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This is the first time in a long time that I, Claire, have expressed my views or opinions about our missionary ventures.  I’ve titled it “A Long Walk Home” because in my opinion we are in the country God intended to bring us to when we started this venture back in 2011. Every step of the way has been profitable to build and prepare us for what we are currently embarking on: evangelism, cell/church ministry and helping street kids.  I call it home because finally I’m ready to role up my sleeves and dig into the work.  It’s not the kind of home I would have imagined or even selected, but it’s growing on me and I’m feeling more relaxed each day. The people are friendly, laid back, chatty; it’s easy to evangelize here even to the Muslims.  The challenges for me after living here for 6 months is the enormously high level of debris almost everywhere we look, and, of course, the oppressive heat which is not nearly as intolerable as we expected and even provides natural air conditioning occasionally. 

I like the Krio language that dey speak although I have a lot of catching on to do.  Their relaxed manner is kinda like walking into someone’s living room and finding them with a towel wrapped around their nakedness, and most every woman is either preparing food or plating hair.  Very relaxed and friendly.  The people are mostly Muslim but the Christians are attracting and drawing many of them into their faith.  Becoming “born again” is less common but is easy to explain to people of both religions. The challenge is discipleship.  The laid back Sierra Leonese tends to not be too interested in exerting the self-discipline necessary to study the Word of God. So the attraction or payoff from their study must compel them to continue.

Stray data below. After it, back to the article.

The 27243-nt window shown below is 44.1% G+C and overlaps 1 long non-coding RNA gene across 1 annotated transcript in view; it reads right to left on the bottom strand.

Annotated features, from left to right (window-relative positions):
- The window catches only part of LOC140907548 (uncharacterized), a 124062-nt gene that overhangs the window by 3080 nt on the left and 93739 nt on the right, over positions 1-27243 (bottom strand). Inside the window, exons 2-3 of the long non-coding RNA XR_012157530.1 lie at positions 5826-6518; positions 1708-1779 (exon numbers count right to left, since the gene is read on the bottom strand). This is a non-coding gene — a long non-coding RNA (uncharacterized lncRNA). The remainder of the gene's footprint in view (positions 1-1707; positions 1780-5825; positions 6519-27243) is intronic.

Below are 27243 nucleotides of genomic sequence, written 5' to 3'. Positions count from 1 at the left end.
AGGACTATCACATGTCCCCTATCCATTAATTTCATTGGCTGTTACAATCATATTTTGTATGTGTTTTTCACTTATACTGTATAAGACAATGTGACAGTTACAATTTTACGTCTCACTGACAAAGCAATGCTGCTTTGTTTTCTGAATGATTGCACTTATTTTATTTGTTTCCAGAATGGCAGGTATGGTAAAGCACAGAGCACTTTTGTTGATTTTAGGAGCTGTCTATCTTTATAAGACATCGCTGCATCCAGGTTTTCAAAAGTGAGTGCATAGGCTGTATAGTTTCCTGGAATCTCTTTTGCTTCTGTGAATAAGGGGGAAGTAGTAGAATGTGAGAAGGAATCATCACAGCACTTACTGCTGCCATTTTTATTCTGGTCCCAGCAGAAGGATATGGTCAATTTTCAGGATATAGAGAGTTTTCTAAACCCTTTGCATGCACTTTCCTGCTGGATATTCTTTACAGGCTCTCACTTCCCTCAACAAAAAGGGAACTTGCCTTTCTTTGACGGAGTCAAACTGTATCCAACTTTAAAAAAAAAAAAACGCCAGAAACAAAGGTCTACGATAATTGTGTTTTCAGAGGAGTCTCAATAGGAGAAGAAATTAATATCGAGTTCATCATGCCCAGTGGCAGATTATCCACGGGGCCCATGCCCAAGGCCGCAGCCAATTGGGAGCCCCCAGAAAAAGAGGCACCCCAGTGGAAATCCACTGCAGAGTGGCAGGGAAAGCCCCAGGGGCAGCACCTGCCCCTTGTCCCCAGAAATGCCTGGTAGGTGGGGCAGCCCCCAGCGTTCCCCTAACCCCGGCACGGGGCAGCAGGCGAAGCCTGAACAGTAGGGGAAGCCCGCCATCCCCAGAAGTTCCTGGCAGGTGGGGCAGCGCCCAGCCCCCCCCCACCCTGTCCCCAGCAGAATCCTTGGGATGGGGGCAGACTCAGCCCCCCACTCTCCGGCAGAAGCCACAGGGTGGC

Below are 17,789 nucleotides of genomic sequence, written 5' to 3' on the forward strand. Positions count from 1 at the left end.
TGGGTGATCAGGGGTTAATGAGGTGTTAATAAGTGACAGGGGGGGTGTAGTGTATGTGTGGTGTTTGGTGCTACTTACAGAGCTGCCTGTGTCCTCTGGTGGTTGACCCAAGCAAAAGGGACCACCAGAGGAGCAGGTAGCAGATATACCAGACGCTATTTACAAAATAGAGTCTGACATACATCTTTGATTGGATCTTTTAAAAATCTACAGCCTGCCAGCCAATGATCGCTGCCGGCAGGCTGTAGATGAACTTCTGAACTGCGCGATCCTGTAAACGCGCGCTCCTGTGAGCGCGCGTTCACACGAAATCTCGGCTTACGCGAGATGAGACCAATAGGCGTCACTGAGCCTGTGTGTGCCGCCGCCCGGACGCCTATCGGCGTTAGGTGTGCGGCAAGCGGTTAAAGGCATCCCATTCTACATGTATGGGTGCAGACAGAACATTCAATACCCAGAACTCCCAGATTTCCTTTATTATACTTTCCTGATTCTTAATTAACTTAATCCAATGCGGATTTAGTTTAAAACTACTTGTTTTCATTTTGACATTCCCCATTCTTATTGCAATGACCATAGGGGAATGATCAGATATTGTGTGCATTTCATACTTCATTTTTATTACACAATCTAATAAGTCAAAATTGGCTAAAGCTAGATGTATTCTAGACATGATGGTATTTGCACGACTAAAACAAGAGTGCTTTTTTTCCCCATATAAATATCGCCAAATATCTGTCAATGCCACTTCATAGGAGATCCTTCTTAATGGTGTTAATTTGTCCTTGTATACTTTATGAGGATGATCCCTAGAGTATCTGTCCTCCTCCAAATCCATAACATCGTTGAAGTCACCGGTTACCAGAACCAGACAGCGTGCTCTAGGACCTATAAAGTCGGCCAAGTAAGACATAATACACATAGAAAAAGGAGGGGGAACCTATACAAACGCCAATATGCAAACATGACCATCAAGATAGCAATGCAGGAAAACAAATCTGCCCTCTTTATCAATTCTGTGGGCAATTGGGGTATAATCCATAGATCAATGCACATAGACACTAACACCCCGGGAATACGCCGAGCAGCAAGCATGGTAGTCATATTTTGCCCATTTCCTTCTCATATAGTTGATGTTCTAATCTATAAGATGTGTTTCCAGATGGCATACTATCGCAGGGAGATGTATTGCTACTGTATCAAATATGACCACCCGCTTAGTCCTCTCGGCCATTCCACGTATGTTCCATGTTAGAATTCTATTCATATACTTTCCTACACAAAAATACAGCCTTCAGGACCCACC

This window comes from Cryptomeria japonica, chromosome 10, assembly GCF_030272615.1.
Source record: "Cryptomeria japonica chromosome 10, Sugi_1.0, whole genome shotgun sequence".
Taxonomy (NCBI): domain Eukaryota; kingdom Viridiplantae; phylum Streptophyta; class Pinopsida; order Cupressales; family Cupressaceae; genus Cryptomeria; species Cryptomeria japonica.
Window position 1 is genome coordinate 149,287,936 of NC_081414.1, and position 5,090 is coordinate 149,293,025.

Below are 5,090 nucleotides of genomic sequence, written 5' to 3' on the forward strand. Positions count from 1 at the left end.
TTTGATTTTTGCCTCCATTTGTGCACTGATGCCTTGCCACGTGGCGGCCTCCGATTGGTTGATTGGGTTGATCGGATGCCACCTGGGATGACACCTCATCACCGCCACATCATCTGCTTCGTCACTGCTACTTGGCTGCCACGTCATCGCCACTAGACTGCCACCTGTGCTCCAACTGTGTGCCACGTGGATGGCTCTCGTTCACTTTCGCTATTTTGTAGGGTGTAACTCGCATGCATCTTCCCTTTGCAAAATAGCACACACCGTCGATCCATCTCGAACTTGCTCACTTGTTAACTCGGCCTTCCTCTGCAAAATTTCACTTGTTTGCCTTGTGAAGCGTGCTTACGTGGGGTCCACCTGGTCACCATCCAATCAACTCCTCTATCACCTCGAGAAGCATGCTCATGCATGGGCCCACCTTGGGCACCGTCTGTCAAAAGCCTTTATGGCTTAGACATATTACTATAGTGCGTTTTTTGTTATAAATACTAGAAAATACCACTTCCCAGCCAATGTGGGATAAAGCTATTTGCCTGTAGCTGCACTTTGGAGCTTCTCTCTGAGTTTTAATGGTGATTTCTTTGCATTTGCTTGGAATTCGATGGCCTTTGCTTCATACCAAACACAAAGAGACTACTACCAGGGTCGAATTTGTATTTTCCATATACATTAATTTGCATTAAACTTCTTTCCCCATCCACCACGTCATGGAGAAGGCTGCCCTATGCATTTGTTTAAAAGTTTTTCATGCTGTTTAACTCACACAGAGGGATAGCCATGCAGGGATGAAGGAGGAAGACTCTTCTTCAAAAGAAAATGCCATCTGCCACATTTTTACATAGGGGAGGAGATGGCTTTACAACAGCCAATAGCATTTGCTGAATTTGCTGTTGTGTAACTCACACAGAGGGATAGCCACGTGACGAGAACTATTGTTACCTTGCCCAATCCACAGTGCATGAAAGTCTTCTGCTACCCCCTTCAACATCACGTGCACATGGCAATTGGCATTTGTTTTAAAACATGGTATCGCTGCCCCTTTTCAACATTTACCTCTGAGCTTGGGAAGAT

Our cell is growing weekly by 5 or more people and we have a pretty good retention of those folks.  At this rate we may be starting a church in the next 6 months.  We are showing teaching videos on Biblical truths every Tuesday and Thursday afternoon which is good for the illiterate and motivated Bible student.


Street kids run rampant downtown and on the far western side of Freetown, so we are exploring what we need to do to help those kids. Poverty is common among the majority of the people, so selecting families that can’t afford to send their children to school is easy.


Since I returned from visiting my family in the U.S. over Christmas, I’ve been much more enthusiastic and committed to the work here in Sierra Leone.  It seems that after traveling around Tanzania, Uganda and Sierra Leone for 13 months, I felt like a displaced person. Returning to my roots both reminded me and established me back in the work I committed myself to doing: serving the Lord.  Certainly I could  serve the Lord in the U.S. which I did heartily for 25 years, but the Lord sent us to Africa and more specifically Sierra Leone to accomplish a work that we’ve been prepared and designed perfectly to do.  So Lord, we have reported for duty.  We’ve got our marching orders and we shall carry them out to the best of our ability.  Thank you Jesus for establishing us here and for protecting us from injury and sickness, and giving us favor in our community and church.